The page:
Nest Labs has officially acquired Revolv, a company that focuses on making high-end home hub devices, and will merge it with the rest of Google’s portfolio.

Nest Labs, a Google-owned company, has acquired Revolv, both companies confirmed Friday. The move is in an attempt to streamline Google’s home services, and home hub line, after the success of Nest Labs popular Nest Learning Thermostat. Revolv’s hub device is one that functions to make all of a households smart gadgets work as one. In essence, it’s a home connector, with multiple wireless radios built in.

And, like many acquisitions that Google is behind, the move will discontinue Revolv as customers currently know it. Instead, the company will be focused on inserting the Revolv team, into the Nest team, and focus on the thermostat, and put it at the center of the smart home. “Their experience connecting devices around the home will help us continue to grow Works with Nest and bring conscious home to life,” said Matt Rogers, Nest’s founder and Head of Engineering.

However, it wasn’t just the acquisition that made waves within the tech community. In fact, the company announced a lot of new product integrations the same day as they accounted the acquisition. The Pebble smartwatch, the Rachio Iro smart sprinkler system, Life360, and Ivee will all be integrated within the Nest family.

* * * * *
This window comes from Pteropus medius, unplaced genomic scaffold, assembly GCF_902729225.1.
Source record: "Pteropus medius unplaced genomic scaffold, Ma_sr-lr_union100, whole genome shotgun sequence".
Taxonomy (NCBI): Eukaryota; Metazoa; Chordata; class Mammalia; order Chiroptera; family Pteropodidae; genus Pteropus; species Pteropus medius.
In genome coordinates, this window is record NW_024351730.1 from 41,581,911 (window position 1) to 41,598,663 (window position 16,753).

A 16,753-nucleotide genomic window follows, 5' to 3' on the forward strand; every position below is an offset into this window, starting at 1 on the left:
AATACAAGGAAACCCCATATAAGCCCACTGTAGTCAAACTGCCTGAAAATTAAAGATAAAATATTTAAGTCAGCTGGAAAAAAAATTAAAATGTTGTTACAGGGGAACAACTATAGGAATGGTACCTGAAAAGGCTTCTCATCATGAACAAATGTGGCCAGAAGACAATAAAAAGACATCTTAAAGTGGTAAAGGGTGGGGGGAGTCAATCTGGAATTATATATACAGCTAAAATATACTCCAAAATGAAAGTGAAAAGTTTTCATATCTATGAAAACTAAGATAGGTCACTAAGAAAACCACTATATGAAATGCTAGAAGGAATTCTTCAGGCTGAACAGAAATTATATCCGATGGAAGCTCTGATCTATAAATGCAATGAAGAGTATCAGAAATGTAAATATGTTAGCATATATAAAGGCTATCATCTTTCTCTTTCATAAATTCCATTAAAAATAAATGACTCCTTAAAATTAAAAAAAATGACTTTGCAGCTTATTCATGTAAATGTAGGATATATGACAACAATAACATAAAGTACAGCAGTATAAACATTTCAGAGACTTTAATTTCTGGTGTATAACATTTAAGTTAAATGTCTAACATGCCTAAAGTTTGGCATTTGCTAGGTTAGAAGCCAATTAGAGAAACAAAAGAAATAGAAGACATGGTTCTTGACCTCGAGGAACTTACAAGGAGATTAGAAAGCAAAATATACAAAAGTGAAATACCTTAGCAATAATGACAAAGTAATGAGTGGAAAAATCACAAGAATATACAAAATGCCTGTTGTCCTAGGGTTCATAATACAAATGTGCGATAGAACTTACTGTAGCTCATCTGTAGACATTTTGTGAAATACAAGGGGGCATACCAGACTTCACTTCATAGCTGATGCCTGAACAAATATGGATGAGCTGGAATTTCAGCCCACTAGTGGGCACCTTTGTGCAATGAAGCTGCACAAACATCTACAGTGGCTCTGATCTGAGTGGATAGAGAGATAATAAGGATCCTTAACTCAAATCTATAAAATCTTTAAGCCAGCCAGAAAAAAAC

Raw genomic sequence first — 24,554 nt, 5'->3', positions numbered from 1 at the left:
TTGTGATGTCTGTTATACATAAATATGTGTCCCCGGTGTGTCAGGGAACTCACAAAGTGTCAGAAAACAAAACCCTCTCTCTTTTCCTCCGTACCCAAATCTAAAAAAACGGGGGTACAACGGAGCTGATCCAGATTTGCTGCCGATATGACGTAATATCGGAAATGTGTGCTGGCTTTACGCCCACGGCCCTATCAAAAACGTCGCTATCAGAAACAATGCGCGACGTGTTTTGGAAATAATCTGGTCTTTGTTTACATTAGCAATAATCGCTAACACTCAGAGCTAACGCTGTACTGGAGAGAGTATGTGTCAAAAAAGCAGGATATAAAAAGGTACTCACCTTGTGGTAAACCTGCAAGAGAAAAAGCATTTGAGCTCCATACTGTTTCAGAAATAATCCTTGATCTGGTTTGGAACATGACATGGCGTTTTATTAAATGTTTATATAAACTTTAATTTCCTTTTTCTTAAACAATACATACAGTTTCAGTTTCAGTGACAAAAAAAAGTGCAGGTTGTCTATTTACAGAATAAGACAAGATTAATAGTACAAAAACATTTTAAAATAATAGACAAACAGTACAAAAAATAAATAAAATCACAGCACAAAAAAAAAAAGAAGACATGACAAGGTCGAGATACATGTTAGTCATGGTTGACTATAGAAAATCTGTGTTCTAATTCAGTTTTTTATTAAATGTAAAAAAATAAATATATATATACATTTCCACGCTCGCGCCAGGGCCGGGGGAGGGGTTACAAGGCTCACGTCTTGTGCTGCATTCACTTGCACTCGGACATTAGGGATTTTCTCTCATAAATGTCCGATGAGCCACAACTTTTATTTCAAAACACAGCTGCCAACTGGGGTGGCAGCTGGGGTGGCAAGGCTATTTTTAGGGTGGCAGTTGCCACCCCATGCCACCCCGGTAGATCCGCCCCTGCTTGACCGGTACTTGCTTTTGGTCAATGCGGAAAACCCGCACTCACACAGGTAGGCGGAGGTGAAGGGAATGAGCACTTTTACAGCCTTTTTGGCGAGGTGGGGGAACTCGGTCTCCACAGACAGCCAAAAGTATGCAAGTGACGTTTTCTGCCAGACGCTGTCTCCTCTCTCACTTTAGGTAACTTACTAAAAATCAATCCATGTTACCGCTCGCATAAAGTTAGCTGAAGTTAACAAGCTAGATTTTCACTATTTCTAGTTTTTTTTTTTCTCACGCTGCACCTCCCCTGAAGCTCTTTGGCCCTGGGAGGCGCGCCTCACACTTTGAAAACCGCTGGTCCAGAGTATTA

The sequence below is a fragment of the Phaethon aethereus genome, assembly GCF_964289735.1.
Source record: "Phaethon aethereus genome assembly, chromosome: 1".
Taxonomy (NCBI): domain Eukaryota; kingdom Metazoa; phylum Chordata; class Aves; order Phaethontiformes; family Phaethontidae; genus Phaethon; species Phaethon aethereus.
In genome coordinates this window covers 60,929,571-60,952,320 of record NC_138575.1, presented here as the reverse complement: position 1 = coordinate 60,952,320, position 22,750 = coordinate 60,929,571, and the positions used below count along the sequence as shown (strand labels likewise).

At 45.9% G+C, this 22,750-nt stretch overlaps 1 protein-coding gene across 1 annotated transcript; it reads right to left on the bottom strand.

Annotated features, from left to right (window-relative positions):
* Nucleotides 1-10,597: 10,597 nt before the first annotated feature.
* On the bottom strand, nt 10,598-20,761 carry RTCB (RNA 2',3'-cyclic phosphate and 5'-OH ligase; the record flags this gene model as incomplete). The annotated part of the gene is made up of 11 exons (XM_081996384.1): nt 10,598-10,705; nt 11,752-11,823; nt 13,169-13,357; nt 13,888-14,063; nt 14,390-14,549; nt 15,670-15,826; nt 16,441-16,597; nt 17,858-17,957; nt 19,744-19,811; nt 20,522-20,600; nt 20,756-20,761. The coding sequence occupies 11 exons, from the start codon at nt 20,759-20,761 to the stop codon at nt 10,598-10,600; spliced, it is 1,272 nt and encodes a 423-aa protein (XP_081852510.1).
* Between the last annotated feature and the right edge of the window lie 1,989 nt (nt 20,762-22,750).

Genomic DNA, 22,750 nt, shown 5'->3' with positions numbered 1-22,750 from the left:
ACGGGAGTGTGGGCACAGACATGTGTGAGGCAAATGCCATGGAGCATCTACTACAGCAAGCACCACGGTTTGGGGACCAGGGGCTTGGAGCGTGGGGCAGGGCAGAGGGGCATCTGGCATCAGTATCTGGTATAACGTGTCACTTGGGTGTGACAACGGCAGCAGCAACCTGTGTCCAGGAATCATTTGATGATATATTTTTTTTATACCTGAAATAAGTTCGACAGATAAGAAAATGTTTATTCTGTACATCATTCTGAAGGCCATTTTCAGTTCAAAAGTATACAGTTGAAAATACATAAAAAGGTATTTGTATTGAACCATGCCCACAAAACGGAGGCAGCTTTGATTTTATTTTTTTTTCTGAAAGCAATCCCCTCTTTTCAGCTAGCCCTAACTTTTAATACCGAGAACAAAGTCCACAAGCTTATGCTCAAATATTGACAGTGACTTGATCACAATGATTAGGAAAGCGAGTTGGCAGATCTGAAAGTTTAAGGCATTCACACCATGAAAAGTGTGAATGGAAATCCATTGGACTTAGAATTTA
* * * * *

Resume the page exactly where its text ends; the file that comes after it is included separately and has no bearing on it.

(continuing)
This acquisition can be seen as a lot of things, but mostly it can be seen as a conscious decision to take on valuable assets as they continue to try to “synchronize” the home. Revolv’s hub was widely seen as a high-end gadget that wasn’t popular at the mainstream level – and that’s something that Google wants to start working on. This was the company that was closest to making this technology mainstream.

In other words, if this merger pans out, with the focus being on the thermostat, and putting the thermostat at the center of the smart hub – it may be something that is more realistic for customers to want on a more widespread level. Then, additional features become secondary. It’s the point right now that this is the place where both teams need to start if they want to really accomplish the end goal, which is to completely unify every smart device in a person’s house.

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